• Israeli-Arab students during walking through the hallway of an ORT school. ORT is the largest non-state network of schools in Israel. | Photo: FLASH90

The power of connection

Tal Hartuv - 10 August 2022

Way back in the days of the Russian Empire, various kings and queens restricted the Jewish people to an area called the “Pale of Settlement.” For years Jews toiled in the all-too familiar scenery such as the likes found in the musical Fiddler on the Roof. But as the fresh air of revolution and emancipation began to sweep over Europe, new opportunities for the Jews opened up. Maximising the change, the Jewish people began to organise themselves for entering society and set up the Association for Vocational Crafts.

With the founding of the State of Israel a few decades later, this Jewish Russian education system would become the foundation for the popular ORT schools in Israel. The word ORT is itself an Israeli acronym for the Russian “Association for Vocational Crafts.” The first school was inaugurated in Jaffa-Tel Aviv. It offered courses in carpentry, welding, weaving, sewing, electricity and typewriter repair. Hundreds of discharged soldiers and new immigrants passed through that school system, studying mainly in the evenings. Today, the ORT schools are the largest educational network in in the country and renowned for their education in science and technology. The network employs 8,500 staff, has over 600,000 graduates and every year over 100,000 students, youth and adults study at the schools throughout the country.

One graduate is 16-year old Salman Kablan. Salman lives in Arad, a desert town renowned for its multicultural society. Although it has secular Jews, religious Jews, Arab Bedouins and Russian immigrants, Salman and his family are the only ethnic Druze in the town. The Druze broke away from Islam over a thousand years ago and today have their own secret religion. Most Druze communities live in the Galilee and the Golan, but some, like Salman’s family, are scattered around the country.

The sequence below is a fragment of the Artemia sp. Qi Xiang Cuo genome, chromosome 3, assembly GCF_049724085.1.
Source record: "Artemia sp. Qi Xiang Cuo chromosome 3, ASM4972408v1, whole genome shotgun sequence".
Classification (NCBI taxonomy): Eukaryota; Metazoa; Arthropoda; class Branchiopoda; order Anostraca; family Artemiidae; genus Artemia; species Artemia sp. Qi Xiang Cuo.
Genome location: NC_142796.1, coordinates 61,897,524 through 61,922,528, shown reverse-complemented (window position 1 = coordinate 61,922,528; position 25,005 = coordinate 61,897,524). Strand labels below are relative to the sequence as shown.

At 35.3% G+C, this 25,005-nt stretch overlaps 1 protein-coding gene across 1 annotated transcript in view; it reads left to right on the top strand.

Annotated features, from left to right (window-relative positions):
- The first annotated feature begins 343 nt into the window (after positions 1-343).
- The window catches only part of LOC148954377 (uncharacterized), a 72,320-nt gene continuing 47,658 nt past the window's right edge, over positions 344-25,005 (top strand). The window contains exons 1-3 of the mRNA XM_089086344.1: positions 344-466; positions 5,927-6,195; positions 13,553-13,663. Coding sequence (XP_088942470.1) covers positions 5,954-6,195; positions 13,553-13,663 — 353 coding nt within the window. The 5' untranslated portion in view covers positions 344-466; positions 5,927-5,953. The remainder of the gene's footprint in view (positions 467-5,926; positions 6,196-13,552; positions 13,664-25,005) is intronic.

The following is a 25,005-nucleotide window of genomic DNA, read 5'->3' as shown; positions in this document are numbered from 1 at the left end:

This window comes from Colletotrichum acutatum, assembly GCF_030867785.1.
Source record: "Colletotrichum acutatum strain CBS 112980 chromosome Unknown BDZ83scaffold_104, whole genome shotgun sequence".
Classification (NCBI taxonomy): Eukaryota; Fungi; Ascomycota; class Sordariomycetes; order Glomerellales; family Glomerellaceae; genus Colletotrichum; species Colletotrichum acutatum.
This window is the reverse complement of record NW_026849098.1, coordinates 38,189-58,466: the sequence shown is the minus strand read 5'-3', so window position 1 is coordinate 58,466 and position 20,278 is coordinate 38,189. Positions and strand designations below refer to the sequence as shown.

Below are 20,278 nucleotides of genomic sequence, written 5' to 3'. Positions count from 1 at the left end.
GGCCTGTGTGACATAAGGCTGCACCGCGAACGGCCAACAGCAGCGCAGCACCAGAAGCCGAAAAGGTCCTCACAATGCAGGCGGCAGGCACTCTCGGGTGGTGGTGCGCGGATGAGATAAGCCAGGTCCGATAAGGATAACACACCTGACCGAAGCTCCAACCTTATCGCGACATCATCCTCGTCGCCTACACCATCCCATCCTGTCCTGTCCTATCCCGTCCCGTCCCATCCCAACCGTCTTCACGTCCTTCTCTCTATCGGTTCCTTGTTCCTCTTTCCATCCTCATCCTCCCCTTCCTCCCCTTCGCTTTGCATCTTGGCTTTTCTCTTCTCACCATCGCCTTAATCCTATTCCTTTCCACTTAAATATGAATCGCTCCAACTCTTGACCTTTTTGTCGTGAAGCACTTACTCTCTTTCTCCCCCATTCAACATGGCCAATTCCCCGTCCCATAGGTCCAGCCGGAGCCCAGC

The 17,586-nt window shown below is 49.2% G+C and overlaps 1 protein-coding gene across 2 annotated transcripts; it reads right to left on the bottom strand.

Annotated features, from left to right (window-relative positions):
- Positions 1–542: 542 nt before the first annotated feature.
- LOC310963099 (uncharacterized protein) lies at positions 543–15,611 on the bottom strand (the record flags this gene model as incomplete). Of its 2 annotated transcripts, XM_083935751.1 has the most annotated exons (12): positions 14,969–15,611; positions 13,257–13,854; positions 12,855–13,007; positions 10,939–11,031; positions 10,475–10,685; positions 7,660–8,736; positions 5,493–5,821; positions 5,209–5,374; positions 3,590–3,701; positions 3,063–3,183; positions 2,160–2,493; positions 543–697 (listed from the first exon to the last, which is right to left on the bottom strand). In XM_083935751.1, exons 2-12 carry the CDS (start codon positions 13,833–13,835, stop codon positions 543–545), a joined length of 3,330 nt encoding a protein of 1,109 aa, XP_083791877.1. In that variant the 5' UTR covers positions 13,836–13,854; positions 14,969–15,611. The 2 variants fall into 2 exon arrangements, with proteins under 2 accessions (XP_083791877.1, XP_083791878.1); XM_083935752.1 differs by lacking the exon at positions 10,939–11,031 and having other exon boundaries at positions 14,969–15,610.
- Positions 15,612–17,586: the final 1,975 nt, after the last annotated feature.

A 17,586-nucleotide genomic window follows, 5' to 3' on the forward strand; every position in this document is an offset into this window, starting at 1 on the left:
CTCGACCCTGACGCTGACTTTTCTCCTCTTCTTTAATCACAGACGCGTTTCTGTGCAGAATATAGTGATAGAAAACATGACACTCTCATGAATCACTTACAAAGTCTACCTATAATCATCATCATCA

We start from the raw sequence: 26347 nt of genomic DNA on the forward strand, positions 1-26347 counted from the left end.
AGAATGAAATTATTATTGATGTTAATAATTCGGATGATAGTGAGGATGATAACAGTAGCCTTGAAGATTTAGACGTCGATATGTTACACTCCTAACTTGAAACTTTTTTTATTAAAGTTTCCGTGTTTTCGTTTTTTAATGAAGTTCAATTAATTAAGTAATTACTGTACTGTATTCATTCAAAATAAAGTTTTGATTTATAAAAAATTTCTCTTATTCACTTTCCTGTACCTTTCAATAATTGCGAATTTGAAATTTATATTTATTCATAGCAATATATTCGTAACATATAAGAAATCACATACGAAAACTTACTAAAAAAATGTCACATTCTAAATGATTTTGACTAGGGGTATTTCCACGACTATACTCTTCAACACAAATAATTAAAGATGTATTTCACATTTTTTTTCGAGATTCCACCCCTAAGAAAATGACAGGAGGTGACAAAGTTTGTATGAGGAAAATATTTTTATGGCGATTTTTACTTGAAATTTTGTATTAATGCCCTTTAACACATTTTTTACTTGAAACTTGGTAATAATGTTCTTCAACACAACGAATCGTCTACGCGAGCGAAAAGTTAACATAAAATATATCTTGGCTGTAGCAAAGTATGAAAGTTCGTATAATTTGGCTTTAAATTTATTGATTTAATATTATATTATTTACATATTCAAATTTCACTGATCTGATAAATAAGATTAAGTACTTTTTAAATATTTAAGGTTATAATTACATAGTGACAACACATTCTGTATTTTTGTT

It was at ORT in Arad that the Druze teenager and his Jewish friends decided to start an initiative to teach Holocaust survivors how to use computers. The kids would often visit the elderly after school just to check up on them. Salman realised that in not knowing basic computer skills, they were missing out on a world of relationships. He and his friends vowed to visit a couple of survivors every week and teach them computer literacy. The boys taught the survivors how to set up a Facebook account, which in turn helped them connect with others around.

While helping them get started on social media Salman would listen to their personal stories of the Holocaust. He knew he had to do more than just teach them computer skills. He needed to connect them in a meaningful way. Salman went on to teach them to use a software specially to help them trace their family tree. For some of these elderly people, it was life-changing lesson. During the Second World War, 89-year old Michael Rubinczek survived in the frozen tundra of Siberia. With Salman’s help, Michael has been able to trace the fate of his relatives and even connect with descendants of his family who were murdered. Salman has not only put the survivors on the digital grid, he has also enabled a true connection between young and old, Jew and Arab, and best of all, it is a connection of the heart.


Tal Hartuv

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